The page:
Guest blog by Ken Timmons . . . Are your server applications running slowly? Are your end users waiting for database queries to finish? The ability of your server’s storage system to process I/O requests may be at fault. While capacity and cost per gigabyte of server hard-disk drives (HDDs) has improved at a rapid pace, I/O performance has not. Unfortunately, techniques to increase the performance usually involve adding more HDDs or more servers, which can add unwanted complexity and higher management costs.
The good news is that there are alternative, cost-effective solutions. Working with partners Intel and LSI, Lenovo simulated a server online transaction database workload to evaluate performance improvements that could be obtained through solid-state drive (SSD) use. Several configurations were tested, including an all-SSD array using Intel Data Center Family SSDs, and an SSD array accelerated with LSI FastPath acceleration software. In a final scenario, we used LSI CacheCade 2.0 software to create a hybrid array, where SSDs were used as read/write cache with the existing HDD array.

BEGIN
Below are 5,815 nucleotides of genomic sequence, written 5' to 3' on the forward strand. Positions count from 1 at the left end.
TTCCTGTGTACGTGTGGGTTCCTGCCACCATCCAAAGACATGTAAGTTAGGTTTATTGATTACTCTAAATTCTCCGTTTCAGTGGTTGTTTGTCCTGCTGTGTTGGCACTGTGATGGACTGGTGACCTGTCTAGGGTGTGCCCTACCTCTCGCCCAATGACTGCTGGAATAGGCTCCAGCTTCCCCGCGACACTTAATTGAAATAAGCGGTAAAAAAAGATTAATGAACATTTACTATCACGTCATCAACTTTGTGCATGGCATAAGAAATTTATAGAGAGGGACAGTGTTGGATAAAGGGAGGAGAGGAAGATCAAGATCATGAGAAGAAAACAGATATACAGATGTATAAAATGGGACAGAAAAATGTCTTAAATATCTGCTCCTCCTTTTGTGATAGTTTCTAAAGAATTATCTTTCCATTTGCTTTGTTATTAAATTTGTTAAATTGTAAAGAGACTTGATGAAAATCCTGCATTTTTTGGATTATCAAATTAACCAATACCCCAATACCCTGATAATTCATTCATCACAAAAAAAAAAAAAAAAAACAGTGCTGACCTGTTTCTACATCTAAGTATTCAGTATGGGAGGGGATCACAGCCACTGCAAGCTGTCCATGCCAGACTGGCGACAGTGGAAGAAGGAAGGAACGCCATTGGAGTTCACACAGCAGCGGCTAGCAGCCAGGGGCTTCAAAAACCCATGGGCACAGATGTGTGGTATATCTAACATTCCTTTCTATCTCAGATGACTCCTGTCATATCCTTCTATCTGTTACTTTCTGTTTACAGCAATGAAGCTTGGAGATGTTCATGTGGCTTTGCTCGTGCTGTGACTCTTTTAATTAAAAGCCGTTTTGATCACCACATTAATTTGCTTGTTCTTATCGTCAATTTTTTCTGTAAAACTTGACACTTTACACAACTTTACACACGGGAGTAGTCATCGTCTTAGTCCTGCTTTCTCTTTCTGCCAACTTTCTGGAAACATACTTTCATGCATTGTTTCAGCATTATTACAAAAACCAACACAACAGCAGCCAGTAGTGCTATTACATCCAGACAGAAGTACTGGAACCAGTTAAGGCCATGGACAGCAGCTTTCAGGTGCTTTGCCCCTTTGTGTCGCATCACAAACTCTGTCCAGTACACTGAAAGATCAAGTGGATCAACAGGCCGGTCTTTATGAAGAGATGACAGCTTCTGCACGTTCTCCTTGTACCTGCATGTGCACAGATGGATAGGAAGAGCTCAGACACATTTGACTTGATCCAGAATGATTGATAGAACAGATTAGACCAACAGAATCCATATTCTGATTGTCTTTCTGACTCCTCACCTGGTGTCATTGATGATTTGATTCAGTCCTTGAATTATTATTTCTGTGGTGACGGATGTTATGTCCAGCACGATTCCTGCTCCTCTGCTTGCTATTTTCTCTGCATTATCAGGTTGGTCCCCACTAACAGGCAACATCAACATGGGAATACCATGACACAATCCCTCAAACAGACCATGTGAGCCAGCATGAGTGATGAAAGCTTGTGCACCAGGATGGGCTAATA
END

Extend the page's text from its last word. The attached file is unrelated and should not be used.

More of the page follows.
As expected, the tests showed that using an all-SSD configuration significantly improved raw performance — with up to 12 times faster IOPs — when compared to the baseline HDD configuration. SSD performance was further enhanced by using LSI FastPath SSD acceleration software. You’re probably thinking that SSDs can be more expensive, and you’re correct, BUT when you compare the cost of SSDs to the cost of the number of HDDs that would be required to achieve the same performance, SSDs can provide true value. If the highest levels of performance are required, applications built entirely on SSD storage are the way to go.
A hybrid storage approach using CacheCade, where SSDs are used to cache frequently accessed data and HDDs are used for primary data storage, can help balance cost and performance. In our testing scenario, once the CacheCade cache was filled with active data, CacheCade was able to achieve nearly 90 percent of the full performance achieved using all-SSD arrays.
Raw performance improvements weren’t the only benefits of these alternate approaches. Transaction latency and CPU utilization were significantly improved as well, potentially saving the cost of additional servers.
So HDD solutions clearly provide the best solution when overall storage capacity and lowest cost are required. However, in I/O-intensive applications, using SSDs, or hybrid SSD/HDD arrays with CacheCade, can provide excellent returns when performance is a key requirement.
For more information, read the full report – Accelerating Server Storage Performance on Lenovo ThinkServer. For more information on Lenovo servers, visit the ThinkServer site.